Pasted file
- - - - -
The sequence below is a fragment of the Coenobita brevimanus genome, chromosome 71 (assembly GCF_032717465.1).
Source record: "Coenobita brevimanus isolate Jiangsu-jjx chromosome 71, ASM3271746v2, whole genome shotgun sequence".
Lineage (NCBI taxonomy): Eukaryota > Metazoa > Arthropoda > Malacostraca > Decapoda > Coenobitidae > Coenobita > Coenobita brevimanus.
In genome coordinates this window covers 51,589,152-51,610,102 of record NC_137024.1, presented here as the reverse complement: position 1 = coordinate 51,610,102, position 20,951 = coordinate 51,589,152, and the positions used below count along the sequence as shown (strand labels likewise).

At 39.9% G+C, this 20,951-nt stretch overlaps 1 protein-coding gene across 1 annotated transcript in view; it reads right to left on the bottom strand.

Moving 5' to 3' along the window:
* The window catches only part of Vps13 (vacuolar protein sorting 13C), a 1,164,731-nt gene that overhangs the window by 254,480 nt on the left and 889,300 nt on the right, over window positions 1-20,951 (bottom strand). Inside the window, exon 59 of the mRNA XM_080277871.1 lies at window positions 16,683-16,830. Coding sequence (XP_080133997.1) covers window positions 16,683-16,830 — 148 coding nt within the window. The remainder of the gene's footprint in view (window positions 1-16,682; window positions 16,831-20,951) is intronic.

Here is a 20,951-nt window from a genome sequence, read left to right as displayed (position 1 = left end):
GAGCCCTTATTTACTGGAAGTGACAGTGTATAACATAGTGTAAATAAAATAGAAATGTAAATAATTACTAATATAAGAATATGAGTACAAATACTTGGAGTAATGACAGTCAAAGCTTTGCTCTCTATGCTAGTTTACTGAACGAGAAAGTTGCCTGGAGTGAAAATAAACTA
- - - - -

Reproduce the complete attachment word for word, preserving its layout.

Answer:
The sequence below is a fragment of the Coenobita brevimanus genome, chromosome 71 (assembly GCF_032717465.1).
Source record: "Coenobita brevimanus isolate Jiangsu-jjx chromosome 71, ASM3271746v2, whole genome shotgun sequence".
Lineage (NCBI taxonomy): Eukaryota > Metazoa > Arthropoda > Malacostraca > Decapoda > Coenobitidae > Coenobita > Coenobita brevimanus.
In genome coordinates this window covers 51,589,152-51,610,102 of record NC_137024.1, presented here as the reverse complement: position 1 = coordinate 51,610,102, position 20,951 = coordinate 51,589,152, and the positions used below count along the sequence as shown (strand labels likewise).

At 39.9% G+C, this 20,951-nt stretch overlaps 1 protein-coding gene across 1 annotated transcript in view; it reads right to left on the bottom strand.

Moving 5' to 3' along the window:
* The window catches only part of Vps13 (vacuolar protein sorting 13C), a 1,164,731-nt gene that overhangs the window by 254,480 nt on the left and 889,300 nt on the right, over window positions 1-20,951 (bottom strand). Inside the window, exon 59 of the mRNA XM_080277871.1 lies at window positions 16,683-16,830. Coding sequence (XP_080133997.1) covers window positions 16,683-16,830 — 148 coding nt within the window. The remainder of the gene's footprint in view (window positions 1-16,682; window positions 16,831-20,951) is intronic.

Here is a 20,951-nt window from a genome sequence, read left to right as displayed (position 1 = left end):
GAGCCCTTATTTACTGGAAGTGACAGTGTATAACATAGTGTAAATAAAATAGAAATGTAAATAATTACTAATATAAGAATATGAGTACAAATACTTGGAGTAATGACAGTCAAAGCTTTGCTCTCTATGCTAGTTTACTGAACGAGAAAGTTGCCTGGAGTGAAAATAAACTA